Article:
So now you’re asking yourself, why all this fuss over these three guys? Those aren’t bad numbers, but… Frankly, they illustrate some of the major problems in assessing the players of baseball’s Paleolithic Period (1871-1881).

1. The problem of beginnings. All three men were major players prior to the first easily available records beginning in 1871. How good were they? Got me. Obviously they were very good as McVey was a highly sought out member of the 1869 Red Stockings, Pike was getting in trouble for professionalism as early as 1866, and Meyerle tore up the National Association in its initial year. But that’s the problem of beginnings. The information starts in mid-career for both Meyerle and Pike. Both were age 26 in 1871 (Pike being a couple of months older). There are years prior to age 26, and judging by their later numbers those were pretty good years, but it’s difficult to find the info. One source gives Pike six home runs in a single game in the pre-1871 period. McVey at least is only 21 so we may have most of his productive years available to study.

2. The length of schedules. I’ve touched on this on the first post about the National Association. For his career, McVey led his league in games played exactly once , but never played more than 82 games in any season. That’s roughly half a current season. For their careers McVey’s 530 total games are equally divided between the Association and the NL, Meyerle plays 73% of his in the Association, and 68% of Pike’s games are in the Association. The man with the most games played (McVey)  plays just a little over three modern seasons, but his career stretches from 1871 through 1879, nine seasons. (BTW if you’re thinking of Hall of Fame credentials, Pike is the only one to play 10 years.) What kind of numbers can you put up in half a season? Actually pretty good ones. Except that, as I said on another post, anybody can get hot for a handful of games. Look at all the Rookies of the Year that have put up good 150 or so game seasons, then flamed out and never did another thing worth recalling. Heck, look up Hurricane Hazle in 1957.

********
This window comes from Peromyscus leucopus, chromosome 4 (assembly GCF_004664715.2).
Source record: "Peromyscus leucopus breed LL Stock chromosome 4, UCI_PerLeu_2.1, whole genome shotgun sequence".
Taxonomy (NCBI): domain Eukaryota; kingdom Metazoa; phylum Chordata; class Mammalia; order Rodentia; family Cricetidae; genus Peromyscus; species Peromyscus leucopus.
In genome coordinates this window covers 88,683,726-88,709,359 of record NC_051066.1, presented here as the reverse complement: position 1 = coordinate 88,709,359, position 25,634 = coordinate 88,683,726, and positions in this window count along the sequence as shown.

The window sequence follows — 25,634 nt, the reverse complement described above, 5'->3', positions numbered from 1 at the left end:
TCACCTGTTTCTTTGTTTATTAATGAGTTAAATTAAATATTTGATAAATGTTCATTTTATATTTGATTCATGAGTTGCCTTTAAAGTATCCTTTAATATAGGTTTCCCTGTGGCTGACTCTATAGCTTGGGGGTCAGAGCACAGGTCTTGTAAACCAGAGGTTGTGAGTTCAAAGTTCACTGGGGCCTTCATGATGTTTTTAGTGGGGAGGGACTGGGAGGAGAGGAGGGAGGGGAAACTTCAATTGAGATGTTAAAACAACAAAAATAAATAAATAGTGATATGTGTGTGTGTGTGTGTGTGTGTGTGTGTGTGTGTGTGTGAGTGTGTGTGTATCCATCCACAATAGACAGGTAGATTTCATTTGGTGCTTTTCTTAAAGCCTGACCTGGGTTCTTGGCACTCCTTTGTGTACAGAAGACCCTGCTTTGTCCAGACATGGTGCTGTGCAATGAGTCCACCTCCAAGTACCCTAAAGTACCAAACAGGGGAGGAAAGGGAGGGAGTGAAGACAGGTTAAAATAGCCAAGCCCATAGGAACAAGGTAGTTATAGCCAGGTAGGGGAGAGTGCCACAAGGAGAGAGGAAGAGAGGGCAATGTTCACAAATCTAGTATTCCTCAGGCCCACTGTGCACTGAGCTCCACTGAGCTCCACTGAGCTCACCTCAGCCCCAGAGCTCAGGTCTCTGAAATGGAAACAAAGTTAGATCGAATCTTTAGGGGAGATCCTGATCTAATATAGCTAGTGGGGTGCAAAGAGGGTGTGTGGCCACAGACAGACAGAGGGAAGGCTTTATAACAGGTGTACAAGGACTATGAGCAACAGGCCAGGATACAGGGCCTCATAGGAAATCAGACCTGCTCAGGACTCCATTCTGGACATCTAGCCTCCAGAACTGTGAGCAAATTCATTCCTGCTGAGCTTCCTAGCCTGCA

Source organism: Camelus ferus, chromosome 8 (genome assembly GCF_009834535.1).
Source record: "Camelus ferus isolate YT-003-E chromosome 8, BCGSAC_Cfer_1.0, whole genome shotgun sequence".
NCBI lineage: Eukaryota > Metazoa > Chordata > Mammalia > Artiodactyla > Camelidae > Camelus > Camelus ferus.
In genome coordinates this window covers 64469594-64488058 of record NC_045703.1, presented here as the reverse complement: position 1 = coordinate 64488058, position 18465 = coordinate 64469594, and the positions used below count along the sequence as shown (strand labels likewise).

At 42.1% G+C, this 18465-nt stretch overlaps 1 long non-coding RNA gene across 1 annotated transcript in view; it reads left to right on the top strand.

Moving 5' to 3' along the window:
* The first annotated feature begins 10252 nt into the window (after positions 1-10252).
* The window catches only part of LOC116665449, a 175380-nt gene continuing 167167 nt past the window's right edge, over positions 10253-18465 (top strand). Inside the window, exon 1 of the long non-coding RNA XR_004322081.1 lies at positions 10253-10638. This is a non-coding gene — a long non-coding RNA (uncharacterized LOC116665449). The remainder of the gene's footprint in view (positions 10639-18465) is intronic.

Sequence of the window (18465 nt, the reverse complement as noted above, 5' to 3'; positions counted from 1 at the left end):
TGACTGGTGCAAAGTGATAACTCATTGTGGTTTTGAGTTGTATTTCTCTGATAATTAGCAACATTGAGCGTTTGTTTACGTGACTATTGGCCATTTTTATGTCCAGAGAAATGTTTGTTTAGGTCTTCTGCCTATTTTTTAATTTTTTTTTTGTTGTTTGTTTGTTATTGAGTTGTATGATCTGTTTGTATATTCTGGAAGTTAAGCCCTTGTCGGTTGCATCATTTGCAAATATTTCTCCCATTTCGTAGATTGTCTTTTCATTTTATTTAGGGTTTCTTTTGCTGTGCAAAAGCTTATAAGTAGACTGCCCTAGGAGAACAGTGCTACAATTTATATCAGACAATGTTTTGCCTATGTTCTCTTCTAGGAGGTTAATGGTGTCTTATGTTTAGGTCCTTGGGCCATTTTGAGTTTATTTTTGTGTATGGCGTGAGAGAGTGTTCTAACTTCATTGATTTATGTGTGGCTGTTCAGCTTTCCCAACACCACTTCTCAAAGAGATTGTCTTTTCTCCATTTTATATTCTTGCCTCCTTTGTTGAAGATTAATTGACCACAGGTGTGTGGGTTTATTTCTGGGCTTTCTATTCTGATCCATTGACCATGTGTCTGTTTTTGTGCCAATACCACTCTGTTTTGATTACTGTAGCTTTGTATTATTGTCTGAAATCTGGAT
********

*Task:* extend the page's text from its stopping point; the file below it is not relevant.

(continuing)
3. The differences in the game. I’ve hit this before, probably enough to bore readers to tears, but I don’t think I can stress it too much. The game was just very different in the era. How do you determine exactly how good they were when you have such different rules to deal with in making your assessment? As a simple example, none of the men ever faced a pitcher standing at 60’6″ and throwing off a mound. How would they have done? Again, got me, coach.

So there they are, three guys you’ve probably never heard about. How good were they? I’d say pretty good, but I have the objections noted above. Are they Hall of Fame quality? Again, I’m not sure. I think that if I were made a committee of one and told to assess, for the Hall of Fame, players whose primary playing years were the old National Association I might vote McVey up and the other two down. I am not rigid about that because it’s always possible new ways of assessing these guys may show up soon (and of course the 10 year rule would have to be vaived for McVey and Mayerle).

However good they were, they were good enough to be remembered if for no other reason than the fact that modern ballplayers stand on their shoulders. Without them, there’s no Ty Cobb, or Lou Gehrig, or Jackie Robinson, or Barry Bonds, or Sandy Koufax. We owe them at least a moment of memory.

This concludes, for a least a while, my journey into the mists of the National Association. As usual it’s been a profitable journey for me because I learned a great deal. Hope you can say the same.